Nature inspired Fiber Arts Artwork!

I was inspired by nature. People spend too much time indoors due to the pandemic. I think that everybody should go outside for a walk in the park to relieve their stress. I’ve spoken to my friends and their family and from the last two or so years onwards, there’s been a lot of disconnection with nature. Everyday, we go to school or work in one spot in one location in one city, never really going out to explore the vastness of nature. My artwork offers a safe way for viewers (myself included) to gain their own unique insight into various scenes from nature without having to walk outside due to pandemic concerns.

 I chose an interesting format where I divided my loose canvas into four parts and each part corresponded with a major nature theme: the first part was sunset with valleys and wild grasses, the second part was various tree branches with leaves, the third part was an ocean with jellyfish bobbing and algae and ocean rocks, and the fourth part was a wintery scene underneath a half moon along with evergreen trees. I decided to glue all the parts of my project, because I didn't have skill with weaving, quilting, knitting, crocheting, stitching, etc… although I did crochet the mini clouds in the third ocean panel of my project so that they would look puffy and soft (a flat piece of fabric cut and glued would not have that same texture). My construction technique was cutting, pasting, and gluing. Also, my choice of gluing all the parts together meant that I could cut and manipulate fabric so that they would resemble jellyfish, stones, branches, etc… In this way, I could easily remind my viewers that what they are looking at is imagery directly related to nature. My cutting technique relates to what I wanted to portray. For example, if I cut a mountain, I would cut the fabric down to create a sort of a mountainous slope or if I wanted to cut a branch, I would cut in a zig-zag sort of shape to create the irregular angles and curves of a branch.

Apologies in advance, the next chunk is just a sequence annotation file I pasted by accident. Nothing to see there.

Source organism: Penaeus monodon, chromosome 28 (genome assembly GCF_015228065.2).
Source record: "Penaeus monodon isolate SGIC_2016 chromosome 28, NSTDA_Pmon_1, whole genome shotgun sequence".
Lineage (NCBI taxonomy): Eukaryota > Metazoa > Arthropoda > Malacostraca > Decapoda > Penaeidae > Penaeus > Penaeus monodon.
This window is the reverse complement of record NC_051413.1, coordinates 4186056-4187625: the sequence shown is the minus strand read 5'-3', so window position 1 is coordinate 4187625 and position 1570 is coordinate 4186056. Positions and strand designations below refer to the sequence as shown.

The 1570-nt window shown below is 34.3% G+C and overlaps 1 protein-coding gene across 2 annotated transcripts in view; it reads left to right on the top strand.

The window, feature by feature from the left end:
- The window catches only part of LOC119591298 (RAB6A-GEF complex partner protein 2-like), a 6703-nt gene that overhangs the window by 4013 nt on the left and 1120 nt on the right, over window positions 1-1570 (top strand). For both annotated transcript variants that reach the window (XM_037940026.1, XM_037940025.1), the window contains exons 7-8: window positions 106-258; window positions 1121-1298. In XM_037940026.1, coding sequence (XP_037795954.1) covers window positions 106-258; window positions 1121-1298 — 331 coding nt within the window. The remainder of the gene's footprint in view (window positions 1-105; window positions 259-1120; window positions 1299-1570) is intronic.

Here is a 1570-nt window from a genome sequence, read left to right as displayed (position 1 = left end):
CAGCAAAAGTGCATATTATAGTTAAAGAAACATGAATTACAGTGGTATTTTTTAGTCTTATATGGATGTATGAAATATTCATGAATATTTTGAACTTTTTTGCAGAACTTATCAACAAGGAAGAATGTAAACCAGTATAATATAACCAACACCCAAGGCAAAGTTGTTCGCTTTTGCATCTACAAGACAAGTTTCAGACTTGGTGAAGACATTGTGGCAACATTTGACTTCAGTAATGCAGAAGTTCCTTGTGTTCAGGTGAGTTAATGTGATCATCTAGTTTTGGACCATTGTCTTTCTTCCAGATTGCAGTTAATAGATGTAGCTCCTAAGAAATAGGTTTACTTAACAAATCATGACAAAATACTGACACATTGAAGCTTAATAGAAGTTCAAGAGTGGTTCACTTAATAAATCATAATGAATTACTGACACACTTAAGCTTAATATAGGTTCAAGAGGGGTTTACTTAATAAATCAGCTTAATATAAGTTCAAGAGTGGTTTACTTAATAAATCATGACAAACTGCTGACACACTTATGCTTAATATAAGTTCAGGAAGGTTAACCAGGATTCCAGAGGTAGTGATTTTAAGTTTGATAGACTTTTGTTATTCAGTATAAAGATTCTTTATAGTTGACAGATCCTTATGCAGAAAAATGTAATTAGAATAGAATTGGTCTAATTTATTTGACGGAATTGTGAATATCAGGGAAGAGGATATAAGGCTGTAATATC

Furthermore, color is the most important part of my project because of a strict orientation of the color palette. All four parts are layered with acrylic paint (to create a soft background) to represent what I believe are the four colors of nature: warm colors, green, blue, and wintery colors. The first part consists of a warm color palette to represent summer. There are fabrics of light yellow valleys and black (shade, shadow from sunlight) and orange and yellow colored grasses. I don’t know what the type of fabric is called, but I used a tough, almost thin rope or string like fiber to create and cut the grasses, because it represents that tough texture of field grasses or crops. In contrast, softer strands of yarn dot the summer-afternoon sky to create a soft sky consistent with the acrylic underpainting layer. The second part consists of a spring/fall color palette. The underpainting is green and this represents trees. I chose many types of other colors besides green to show the different leaf colors: red, yellow, and orange. I also used softer yarn for the leaves to juxtapose it with the rougher texture of the branches (I don’t know what material the fabric for my trees is) but it looks rougher than the leaves, which is also true in real life. For the third column, there is a spectrum of cool colors to represent water and oceans and marine life. For the jellyfish, I could only find one type of dark blue for it (which is why I might decide to paint them later on in different hues of blue). Also, for the seaweed, I chose this fiber that had loose strands coming out, which was intentional so it looked like actual seaweed. There were many variations of blue yarn that made up the ocean. I avoided a rougher textural fiber, instead choosing yarn, because water is obviously not rough--it flows. Lastly, for the final panel of my project, there was a color palette consistent with wintery scenes--gray moon, snow-white mountains, dark blue evergreen and pine trees, and a large dark-purplish sky. This time various colors consistent with a beautiful setting in the night sky are present in the form of soft yarn in the sky-- mauve, light blue, black at the top, purple, red, orange, etc… It was my intention to choose a very soft material consistent with snow-white mountains as well. 



Posted in response to the challenge Wolf Kahn.



18 years old